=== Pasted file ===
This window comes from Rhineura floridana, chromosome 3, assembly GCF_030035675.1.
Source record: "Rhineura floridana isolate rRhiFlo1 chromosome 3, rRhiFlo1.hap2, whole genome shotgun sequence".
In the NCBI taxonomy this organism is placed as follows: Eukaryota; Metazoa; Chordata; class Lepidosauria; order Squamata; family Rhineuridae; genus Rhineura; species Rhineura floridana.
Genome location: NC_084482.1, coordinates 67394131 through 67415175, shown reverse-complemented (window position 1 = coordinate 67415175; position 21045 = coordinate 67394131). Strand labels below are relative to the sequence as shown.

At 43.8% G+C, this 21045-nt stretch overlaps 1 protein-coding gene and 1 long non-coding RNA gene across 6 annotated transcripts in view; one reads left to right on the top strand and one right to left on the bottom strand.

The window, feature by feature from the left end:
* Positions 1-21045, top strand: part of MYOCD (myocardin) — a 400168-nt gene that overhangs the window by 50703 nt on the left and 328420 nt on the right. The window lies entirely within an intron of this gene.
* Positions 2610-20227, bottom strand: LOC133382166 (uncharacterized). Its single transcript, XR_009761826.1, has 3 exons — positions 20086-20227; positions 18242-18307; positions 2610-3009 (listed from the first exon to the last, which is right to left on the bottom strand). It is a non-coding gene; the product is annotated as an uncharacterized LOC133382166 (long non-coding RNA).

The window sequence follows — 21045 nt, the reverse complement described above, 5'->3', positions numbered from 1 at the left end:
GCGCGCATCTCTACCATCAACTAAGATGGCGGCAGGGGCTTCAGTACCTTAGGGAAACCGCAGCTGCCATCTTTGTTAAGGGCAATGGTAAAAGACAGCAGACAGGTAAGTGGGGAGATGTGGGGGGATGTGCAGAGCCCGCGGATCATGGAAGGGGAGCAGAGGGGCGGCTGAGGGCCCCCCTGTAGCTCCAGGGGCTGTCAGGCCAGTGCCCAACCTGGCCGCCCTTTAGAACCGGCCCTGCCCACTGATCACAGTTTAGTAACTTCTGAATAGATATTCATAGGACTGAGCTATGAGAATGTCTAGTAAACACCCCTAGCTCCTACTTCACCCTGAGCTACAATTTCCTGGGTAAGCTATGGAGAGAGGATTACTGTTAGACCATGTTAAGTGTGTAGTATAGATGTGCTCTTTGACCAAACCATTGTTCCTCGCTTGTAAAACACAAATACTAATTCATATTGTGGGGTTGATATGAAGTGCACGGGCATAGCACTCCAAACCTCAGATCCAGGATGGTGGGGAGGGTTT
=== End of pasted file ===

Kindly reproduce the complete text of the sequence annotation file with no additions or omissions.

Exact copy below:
This window comes from Rhineura floridana, chromosome 3, assembly GCF_030035675.1.
Source record: "Rhineura floridana isolate rRhiFlo1 chromosome 3, rRhiFlo1.hap2, whole genome shotgun sequence".
In the NCBI taxonomy this organism is placed as follows: Eukaryota; Metazoa; Chordata; class Lepidosauria; order Squamata; family Rhineuridae; genus Rhineura; species Rhineura floridana.
Genome location: NC_084482.1, coordinates 67394131 through 67415175, shown reverse-complemented (window position 1 = coordinate 67415175; position 21045 = coordinate 67394131). Strand labels below are relative to the sequence as shown.

At 43.8% G+C, this 21045-nt stretch overlaps 1 protein-coding gene and 1 long non-coding RNA gene across 6 annotated transcripts in view; one reads left to right on the top strand and one right to left on the bottom strand.

The window, feature by feature from the left end:
* Positions 1-21045, top strand: part of MYOCD (myocardin) — a 400168-nt gene that overhangs the window by 50703 nt on the left and 328420 nt on the right. The window lies entirely within an intron of this gene.
* Positions 2610-20227, bottom strand: LOC133382166 (uncharacterized). Its single transcript, XR_009761826.1, has 3 exons — positions 20086-20227; positions 18242-18307; positions 2610-3009 (listed from the first exon to the last, which is right to left on the bottom strand). It is a non-coding gene; the product is annotated as an uncharacterized LOC133382166 (long non-coding RNA).

The window sequence follows — 21045 nt, the reverse complement described above, 5'->3', positions numbered from 1 at the left end:
GCGCGCATCTCTACCATCAACTAAGATGGCGGCAGGGGCTTCAGTACCTTAGGGAAACCGCAGCTGCCATCTTTGTTAAGGGCAATGGTAAAAGACAGCAGACAGGTAAGTGGGGAGATGTGGGGGGATGTGCAGAGCCCGCGGATCATGGAAGGGGAGCAGAGGGGCGGCTGAGGGCCCCCCTGTAGCTCCAGGGGCTGTCAGGCCAGTGCCCAACCTGGCCGCCCTTTAGAACCGGCCCTGCCCACTGATCACAGTTTAGTAACTTCTGAATAGATATTCATAGGACTGAGCTATGAGAATGTCTAGTAAACACCCCTAGCTCCTACTTCACCCTGAGCTACAATTTCCTGGGTAAGCTATGGAGAGAGGATTACTGTTAGACCATGTTAAGTGTGTAGTATAGATGTGCTCTTTGACCAAACCATTGTTCCTCGCTTGTAAAACACAAATACTAATTCATATTGTGGGGTTGATATGAAGTGCACGGGCATAGCACTCCAAACCTCAGATCCAGGATGGTGGGGAGGGTTT